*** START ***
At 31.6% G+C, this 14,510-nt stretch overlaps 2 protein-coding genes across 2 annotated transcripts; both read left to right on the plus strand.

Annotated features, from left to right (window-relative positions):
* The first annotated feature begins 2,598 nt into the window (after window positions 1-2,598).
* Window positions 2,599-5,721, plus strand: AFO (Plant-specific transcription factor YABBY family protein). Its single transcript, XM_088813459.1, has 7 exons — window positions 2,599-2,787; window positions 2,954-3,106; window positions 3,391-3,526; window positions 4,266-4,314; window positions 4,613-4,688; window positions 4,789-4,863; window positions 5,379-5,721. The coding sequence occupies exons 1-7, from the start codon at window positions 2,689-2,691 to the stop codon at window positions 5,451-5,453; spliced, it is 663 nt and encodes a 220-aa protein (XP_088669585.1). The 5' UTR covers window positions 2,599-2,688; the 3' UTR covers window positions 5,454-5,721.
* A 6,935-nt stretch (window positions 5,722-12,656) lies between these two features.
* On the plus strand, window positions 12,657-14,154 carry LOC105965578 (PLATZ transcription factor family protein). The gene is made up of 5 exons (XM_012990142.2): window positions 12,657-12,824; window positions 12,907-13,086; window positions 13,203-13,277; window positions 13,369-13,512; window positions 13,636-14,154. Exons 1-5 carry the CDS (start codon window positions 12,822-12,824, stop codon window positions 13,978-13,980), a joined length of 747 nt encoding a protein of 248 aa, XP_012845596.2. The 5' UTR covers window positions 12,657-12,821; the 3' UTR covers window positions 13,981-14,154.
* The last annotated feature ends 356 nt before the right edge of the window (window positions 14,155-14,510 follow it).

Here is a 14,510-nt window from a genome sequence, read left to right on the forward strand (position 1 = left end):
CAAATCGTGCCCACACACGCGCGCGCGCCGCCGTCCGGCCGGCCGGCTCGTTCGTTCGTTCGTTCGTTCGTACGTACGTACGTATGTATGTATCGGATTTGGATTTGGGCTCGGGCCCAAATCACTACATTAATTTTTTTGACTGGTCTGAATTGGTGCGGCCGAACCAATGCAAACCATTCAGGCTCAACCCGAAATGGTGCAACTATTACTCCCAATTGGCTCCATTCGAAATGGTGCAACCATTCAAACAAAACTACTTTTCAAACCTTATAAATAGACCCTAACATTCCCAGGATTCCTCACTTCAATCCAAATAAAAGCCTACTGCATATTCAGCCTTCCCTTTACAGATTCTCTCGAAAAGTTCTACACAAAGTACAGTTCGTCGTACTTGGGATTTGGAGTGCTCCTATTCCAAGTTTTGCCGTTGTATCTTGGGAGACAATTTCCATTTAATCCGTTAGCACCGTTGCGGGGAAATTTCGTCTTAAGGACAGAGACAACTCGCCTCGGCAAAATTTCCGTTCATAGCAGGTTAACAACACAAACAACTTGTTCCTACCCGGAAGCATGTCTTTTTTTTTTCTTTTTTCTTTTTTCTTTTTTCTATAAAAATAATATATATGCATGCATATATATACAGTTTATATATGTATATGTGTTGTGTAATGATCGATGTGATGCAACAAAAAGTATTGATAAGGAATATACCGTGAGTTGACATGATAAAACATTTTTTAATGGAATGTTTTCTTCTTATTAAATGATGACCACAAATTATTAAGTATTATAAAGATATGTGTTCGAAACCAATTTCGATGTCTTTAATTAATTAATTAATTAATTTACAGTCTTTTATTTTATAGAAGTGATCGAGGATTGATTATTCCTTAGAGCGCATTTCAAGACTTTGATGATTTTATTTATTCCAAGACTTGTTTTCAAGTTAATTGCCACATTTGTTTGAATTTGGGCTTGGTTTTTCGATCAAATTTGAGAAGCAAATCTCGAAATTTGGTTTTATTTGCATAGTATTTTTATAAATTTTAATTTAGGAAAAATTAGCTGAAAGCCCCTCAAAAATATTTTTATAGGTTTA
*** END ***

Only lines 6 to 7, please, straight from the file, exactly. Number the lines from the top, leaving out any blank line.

* On the plus strand, window positions 12,657-14,154 carry LOC105965578 (PLATZ transcription factor family protein). The gene is made up of 5 exons (XM_012990142.2): window positions 12,657-12,824; window positions 12,907-13,086; window positions 13,203-13,277; window positions 13,369-13,512; window positions 13,636-14,154. Exons 1-5 carry the CDS (start codon window positions 12,822-12,824, stop codon window positions 13,978-13,980), a joined length of 747 nt encoding a protein of 248 aa, XP_012845596.2. The 5' UTR covers window positions 12,657-12,821; the 3' UTR covers window positions 13,981-14,154.
* The last annotated feature ends 356 nt before the right edge of the window (window positions 14,155-14,510 follow it).